A single blastocyst assay optimized for detecting CRISPR/Cas9 system-induced indel mutations in mice
1 Department of Cardiovascular Research, Graduate school of Medicine, Shinshu University, 3-1-1 Asahi, Matsumoto, Nagano 390-8621, Japan
2 Animal Genome Research Unit, Division of Animal Science, National Institute of Agrobiological Sciences, 2-1-2 Kannondai, Tsukuba, Ibaraki 305-8602, Japan
3 Section of Gene Expression Regulation, Frontier Science Research Center, Kagoshima University, 8-35-1 Sakuragaoka, Kagoshima, Kagoshima 890-8544, Japan
BMC Biotechnology 2014, 14:69 doi:10.1186/1472-6750-14-69Published: 21 July 2014
Microinjection of clustered regulatory interspaced short palindromic repeat (CRISPR)/CRISPR-associated protein 9 (Cas9)-related RNA and DNA into fertilized eggs is a novel approach for creating gene-modified mice. Blastocysts obtained just before implantation may be appropriate for testing the fidelity of CRIPSR/Cas9-mediated genome editing because they can be individually handled in vitro and obtained 3 days after microinjection, thus allowing researchers to check mutations rapidly. However, it is not known whether indel mutations caused by the CRISPR/Cas9 system can be reproducibly detected in embryos. In this study, we assessed the detection of CRISPR/Cas9-induced mutations in embryos.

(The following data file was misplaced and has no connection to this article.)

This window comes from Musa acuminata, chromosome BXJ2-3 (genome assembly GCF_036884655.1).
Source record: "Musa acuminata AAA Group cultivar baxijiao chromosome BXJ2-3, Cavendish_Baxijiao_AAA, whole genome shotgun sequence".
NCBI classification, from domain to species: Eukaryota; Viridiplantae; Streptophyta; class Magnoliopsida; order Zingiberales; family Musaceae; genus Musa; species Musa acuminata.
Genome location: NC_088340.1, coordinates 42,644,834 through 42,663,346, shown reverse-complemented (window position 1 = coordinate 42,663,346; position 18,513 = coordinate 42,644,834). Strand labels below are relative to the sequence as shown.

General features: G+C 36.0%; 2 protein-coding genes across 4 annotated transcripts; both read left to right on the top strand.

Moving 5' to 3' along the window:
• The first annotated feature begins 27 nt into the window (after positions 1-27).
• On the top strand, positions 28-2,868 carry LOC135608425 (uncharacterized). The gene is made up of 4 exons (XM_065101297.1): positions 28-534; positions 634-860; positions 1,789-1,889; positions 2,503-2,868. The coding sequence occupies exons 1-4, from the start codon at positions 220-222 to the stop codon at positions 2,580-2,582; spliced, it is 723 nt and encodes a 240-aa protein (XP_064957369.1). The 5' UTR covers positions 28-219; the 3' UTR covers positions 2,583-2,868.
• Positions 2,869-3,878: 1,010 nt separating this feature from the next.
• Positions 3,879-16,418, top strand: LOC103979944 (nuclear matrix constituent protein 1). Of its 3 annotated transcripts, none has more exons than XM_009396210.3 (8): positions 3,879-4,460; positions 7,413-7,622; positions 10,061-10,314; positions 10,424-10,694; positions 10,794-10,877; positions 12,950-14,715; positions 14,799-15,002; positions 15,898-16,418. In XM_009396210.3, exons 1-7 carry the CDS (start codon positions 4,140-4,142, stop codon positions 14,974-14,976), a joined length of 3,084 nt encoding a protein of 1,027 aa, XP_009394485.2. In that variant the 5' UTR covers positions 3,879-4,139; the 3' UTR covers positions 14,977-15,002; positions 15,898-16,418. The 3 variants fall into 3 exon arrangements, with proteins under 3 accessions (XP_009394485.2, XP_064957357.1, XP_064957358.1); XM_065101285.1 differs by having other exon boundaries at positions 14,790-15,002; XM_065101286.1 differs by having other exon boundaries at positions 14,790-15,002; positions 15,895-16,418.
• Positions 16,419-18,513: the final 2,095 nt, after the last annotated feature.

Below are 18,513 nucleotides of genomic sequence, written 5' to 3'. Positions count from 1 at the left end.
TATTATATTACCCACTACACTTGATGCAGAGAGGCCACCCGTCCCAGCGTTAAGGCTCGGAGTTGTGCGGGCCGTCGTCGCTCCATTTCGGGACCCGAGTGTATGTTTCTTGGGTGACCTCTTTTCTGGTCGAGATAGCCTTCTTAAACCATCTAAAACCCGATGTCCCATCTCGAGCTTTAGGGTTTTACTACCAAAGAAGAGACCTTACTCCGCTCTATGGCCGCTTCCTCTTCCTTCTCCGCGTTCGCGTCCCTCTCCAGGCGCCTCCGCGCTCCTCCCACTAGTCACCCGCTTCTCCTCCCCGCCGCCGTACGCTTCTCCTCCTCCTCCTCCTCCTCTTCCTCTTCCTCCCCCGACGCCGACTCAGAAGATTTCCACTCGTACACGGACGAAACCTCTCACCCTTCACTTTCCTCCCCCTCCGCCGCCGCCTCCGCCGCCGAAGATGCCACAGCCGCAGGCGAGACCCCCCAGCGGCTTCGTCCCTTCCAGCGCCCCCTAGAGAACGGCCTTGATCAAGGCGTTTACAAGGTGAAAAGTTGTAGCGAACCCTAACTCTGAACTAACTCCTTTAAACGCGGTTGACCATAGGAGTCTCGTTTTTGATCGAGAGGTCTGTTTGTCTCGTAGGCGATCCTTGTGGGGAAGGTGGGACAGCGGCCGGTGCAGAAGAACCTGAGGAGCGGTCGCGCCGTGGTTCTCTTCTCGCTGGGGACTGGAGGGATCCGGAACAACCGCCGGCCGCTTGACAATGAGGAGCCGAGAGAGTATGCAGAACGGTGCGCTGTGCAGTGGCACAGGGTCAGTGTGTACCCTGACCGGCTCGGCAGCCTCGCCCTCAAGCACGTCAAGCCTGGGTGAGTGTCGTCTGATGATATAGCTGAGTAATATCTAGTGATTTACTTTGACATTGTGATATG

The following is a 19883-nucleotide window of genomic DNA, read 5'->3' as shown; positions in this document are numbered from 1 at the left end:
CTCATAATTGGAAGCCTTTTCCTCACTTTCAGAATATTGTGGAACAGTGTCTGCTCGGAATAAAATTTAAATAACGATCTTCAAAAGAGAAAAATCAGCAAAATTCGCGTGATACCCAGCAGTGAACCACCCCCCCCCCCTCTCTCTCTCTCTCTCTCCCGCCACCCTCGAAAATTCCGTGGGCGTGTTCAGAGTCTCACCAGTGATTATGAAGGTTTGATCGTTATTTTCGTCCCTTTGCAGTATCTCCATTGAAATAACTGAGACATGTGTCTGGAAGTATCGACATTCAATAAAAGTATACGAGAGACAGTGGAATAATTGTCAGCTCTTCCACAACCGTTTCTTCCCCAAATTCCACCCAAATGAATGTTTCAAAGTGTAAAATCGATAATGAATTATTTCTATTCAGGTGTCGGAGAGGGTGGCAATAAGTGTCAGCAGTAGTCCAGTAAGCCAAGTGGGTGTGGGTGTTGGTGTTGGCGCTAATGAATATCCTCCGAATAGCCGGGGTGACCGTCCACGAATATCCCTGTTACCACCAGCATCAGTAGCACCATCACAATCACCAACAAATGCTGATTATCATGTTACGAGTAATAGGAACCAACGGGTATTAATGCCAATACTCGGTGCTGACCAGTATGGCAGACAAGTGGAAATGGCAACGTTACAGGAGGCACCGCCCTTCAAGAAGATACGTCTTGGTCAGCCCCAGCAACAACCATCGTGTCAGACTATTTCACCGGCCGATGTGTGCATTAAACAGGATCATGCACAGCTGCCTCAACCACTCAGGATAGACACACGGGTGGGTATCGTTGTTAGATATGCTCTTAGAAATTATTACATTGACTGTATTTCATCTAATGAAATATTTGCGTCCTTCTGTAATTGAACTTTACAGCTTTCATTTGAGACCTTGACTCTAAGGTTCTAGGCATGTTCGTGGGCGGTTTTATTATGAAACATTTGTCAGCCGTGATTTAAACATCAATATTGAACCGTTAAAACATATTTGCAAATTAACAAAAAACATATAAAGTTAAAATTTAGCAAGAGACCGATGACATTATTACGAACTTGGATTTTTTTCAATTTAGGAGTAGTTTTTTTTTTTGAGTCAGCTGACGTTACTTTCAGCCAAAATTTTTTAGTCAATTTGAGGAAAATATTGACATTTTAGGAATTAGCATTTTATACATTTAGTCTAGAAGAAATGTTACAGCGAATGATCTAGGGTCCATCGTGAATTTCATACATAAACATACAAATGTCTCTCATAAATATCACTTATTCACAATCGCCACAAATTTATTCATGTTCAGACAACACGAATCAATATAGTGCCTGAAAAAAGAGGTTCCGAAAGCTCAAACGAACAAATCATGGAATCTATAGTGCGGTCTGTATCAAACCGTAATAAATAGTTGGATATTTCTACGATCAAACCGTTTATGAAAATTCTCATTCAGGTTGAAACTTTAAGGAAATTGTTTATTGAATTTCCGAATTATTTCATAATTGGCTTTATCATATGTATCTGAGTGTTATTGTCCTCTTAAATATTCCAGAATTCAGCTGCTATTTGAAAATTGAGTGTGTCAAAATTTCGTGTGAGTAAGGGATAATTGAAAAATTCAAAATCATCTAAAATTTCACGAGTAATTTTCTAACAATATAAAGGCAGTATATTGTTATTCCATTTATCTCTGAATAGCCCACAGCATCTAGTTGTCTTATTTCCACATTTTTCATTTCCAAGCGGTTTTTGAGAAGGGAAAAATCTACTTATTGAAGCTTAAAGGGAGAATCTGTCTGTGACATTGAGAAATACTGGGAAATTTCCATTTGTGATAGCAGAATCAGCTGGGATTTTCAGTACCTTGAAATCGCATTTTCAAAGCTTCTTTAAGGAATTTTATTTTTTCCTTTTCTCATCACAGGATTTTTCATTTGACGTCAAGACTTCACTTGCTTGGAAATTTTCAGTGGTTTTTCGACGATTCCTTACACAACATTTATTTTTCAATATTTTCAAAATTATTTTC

T7 endonuclease I was more effective than Surveyor nuclease for detecting mutations in annealed fragments derived from 2 plasmids, which contained nearly identical sequences. Mouse fertilized eggs were microinjected with CRISPR/Cas9-related RNA/DNA to examine whether non-homologous end joining-mediated knockout and homologous recombination-mediated knockin occurred in the endogenous receptor (G protein-coupled) activity modifying protein 2 (Ramp2) gene. Individual blastocysts were lysed to obtain crude DNA solutions, which were used for polymerase chain reaction (PCR) assays. T7 endonuclease I-based PCR and sequencing analysis demonstrated that 25–100% of the embryos were knockout embryos and 7–57% of the embryos were knockin embryos. Our results also established that crude DNA from a single blastocyst was an appropriate template for Whole genome amplification and subsequent assessment by PCR and the T7 endonuclease I-based assay.
The single blastocyst-based assay was useful for determining whether CRISPR/Cas9-mediated genome editing worked in murine embryos.